The new modern workplace
How Covid-19 has instantly redefined the modern workplace
Through sheer necessity, Covid-19 is redefining the modern workplace overnight. It is forcing a reconciliation between previous workplace models and visions.
From the traditional ‘employee in the building workplace’ has spawned several aspirational ways of working:
- Fully mobile
- Work from home
- Activity based working
Very quickly we have discovered that the answer, not surprisingly, is a combination of these three, but the reality of recent experience has seen more scrutiny of these ways of working. Because of Covid-19, the work experience is now being driven by ‘the worker’ rather than top down ideologues and management.
In short, the ‘modern workplace’ is not one physical space, rather a combination of physical, virtual and mobile spaces where people can work productively and generate output and outcomes.
Many large enterprises have embraced activity based working (ABW), which has largely been driven by architects, designers and the many beneficiaries of these expensive fitouts. Such workplaces have been a corporate showpiece – and they do look great. The underlying principle is that work consists of distinct tasks that are best performed in different physical environments, eg, from individual concentration on a particular task to group collaboration.
But in reality, activity based working has focused more on ‘funky collaboration spaces’ rather than facilitating individual productivity. And as people are inevitably working more from home, the productivity and utilisation of these real estate investments is being questioned, both in terms of output, and the management of all the different workspaces – lots of time is wasted trying to find workspaces that are free – either for individual work or collaboration.
The good news is that the productivity of these physical spaces is being enhanced by huddle boards or ‘smart stand ups’ where a group of colleagues can meet quickly around a touch screen or kiosk that accesses the organisation’s business intelligence platform. It is a great way of making fast, informed decisions. And presentation and collaboration technology in meeting rooms and boardrooms is becoming more user friendly.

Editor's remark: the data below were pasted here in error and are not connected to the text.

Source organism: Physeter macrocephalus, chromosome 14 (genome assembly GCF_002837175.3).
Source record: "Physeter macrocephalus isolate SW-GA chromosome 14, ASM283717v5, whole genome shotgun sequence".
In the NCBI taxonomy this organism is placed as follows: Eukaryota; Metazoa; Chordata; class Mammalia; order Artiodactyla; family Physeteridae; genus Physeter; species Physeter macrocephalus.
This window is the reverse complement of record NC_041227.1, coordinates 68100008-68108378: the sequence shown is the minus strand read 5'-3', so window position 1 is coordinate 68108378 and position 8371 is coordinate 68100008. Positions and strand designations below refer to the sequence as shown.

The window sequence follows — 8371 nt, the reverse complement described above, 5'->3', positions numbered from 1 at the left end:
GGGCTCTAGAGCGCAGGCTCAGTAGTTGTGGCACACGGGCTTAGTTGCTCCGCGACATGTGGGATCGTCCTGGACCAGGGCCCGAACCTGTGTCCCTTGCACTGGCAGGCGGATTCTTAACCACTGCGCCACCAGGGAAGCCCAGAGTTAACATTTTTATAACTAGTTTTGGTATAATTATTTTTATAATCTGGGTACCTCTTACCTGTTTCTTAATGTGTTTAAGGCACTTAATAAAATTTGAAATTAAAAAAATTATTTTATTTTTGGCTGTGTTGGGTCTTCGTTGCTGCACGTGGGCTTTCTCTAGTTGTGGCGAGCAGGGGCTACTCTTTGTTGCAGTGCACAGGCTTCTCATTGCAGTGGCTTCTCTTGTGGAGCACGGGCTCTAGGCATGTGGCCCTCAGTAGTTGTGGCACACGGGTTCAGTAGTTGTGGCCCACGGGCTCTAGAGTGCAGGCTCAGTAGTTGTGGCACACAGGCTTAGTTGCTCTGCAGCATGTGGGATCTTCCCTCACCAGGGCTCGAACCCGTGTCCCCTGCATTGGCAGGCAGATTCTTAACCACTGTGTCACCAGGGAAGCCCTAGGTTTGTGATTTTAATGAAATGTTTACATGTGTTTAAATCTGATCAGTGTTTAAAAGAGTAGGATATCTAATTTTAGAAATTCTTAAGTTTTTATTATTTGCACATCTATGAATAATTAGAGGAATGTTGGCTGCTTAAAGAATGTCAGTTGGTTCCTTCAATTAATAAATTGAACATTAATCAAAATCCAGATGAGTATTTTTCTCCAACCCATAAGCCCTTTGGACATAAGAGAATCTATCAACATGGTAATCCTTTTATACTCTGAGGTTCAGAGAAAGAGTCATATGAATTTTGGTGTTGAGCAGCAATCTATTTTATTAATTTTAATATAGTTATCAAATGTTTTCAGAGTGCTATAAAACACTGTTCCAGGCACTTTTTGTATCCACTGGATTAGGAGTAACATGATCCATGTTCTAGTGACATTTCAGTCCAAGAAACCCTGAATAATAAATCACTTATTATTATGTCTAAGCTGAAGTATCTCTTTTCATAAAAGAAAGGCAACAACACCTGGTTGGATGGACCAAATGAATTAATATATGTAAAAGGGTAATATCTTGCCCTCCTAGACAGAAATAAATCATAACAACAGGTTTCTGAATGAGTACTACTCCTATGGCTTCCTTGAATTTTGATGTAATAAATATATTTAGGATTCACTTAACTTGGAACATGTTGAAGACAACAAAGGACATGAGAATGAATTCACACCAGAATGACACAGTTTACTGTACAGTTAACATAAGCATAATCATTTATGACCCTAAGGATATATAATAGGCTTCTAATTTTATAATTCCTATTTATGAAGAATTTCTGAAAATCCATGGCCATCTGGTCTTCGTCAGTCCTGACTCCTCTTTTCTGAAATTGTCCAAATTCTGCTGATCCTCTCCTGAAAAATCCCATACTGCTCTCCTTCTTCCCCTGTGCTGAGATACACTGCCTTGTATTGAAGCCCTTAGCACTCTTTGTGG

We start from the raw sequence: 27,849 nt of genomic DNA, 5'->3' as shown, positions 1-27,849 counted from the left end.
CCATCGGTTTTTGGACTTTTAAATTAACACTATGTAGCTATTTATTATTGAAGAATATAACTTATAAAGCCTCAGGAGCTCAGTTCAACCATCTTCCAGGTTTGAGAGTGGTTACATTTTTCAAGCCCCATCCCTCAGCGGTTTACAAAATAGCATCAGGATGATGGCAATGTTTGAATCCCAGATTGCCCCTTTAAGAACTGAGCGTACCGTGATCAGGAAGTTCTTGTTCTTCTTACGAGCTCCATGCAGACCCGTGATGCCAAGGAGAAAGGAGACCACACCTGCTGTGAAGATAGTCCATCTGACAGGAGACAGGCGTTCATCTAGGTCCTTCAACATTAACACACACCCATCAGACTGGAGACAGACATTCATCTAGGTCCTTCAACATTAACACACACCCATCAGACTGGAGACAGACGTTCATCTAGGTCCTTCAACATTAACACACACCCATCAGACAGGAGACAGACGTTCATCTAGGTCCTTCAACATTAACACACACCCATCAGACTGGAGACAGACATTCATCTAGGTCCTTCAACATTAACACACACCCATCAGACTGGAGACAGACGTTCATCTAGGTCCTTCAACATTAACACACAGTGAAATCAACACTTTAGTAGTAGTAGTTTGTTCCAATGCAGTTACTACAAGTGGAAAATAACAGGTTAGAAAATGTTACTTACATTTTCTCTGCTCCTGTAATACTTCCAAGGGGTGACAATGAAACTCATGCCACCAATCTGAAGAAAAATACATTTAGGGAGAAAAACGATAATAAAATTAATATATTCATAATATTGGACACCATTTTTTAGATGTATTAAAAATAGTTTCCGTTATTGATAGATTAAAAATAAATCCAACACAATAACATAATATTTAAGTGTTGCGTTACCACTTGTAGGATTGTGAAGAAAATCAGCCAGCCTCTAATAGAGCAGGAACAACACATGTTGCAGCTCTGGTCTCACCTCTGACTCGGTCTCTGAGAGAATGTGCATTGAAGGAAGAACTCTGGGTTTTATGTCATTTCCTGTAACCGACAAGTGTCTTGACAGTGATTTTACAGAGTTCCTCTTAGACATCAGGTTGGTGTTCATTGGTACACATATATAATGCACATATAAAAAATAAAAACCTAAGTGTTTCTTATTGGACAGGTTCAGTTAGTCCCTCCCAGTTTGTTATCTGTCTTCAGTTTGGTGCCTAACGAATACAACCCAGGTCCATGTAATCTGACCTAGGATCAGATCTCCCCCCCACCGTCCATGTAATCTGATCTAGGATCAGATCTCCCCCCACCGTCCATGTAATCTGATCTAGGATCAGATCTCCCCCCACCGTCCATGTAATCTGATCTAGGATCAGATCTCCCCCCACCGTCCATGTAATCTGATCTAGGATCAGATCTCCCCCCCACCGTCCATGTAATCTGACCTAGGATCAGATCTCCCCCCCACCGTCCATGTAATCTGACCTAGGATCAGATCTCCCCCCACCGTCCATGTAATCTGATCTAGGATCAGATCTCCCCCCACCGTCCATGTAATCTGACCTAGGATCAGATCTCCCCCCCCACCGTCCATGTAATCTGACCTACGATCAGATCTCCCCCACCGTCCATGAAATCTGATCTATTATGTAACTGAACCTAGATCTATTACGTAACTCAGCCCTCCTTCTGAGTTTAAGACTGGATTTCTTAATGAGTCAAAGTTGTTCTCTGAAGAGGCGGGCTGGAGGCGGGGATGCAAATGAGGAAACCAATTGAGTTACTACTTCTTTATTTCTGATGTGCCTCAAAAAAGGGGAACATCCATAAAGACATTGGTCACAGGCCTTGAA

Often overlooked, digital signage is an important communication channel to staff in physical locations. It is visually engaging and helps to build a common culture which is becoming increasingly difficult as people are working from home or on mobile devices.
Close to universal ‘working from home’ has happened virtually overnight as a result of Covid-19. For many, it’s been fun, interesting and different, but the reality is that for most people, the experience has been clunky. There is now increasing pressure from employees to have their organisations provide a ‘working from home experience’ that is on par with their working from the office experience. The revolution is happening.
Covid-19 has caused a light to go on. While working from home has been forced on many people, they have quickly discovered that working from home is actually better for many tasks, plus there is the time saving from no commuting and the positive environment consequences.
When the pandemic crisis passes, many people will be negotiating to work one or two days a week from home. Kate Lister, president of Global Workplace Analytics, predicts that 20-25% of the workforce will be working from home multiple days a week by the end of 2021.
So the way we will work is changing, quickly. The modern workplace is not one place, rather a combination of traditional physical spaces, our homes and anything in between using mobile devices. There is now a great opportunity to proactively decide how we want to work and organisations need to have a digital engagement strategy for their employees as well as create physical spaces that promote a sense of belonging, drive a common culture and facilitate productivity – while optimising the utilisation of physical real estate.
One of the positive outcomes of Covid-19 is that each organisation now has the opportunity to define their own ‘modern workplace’.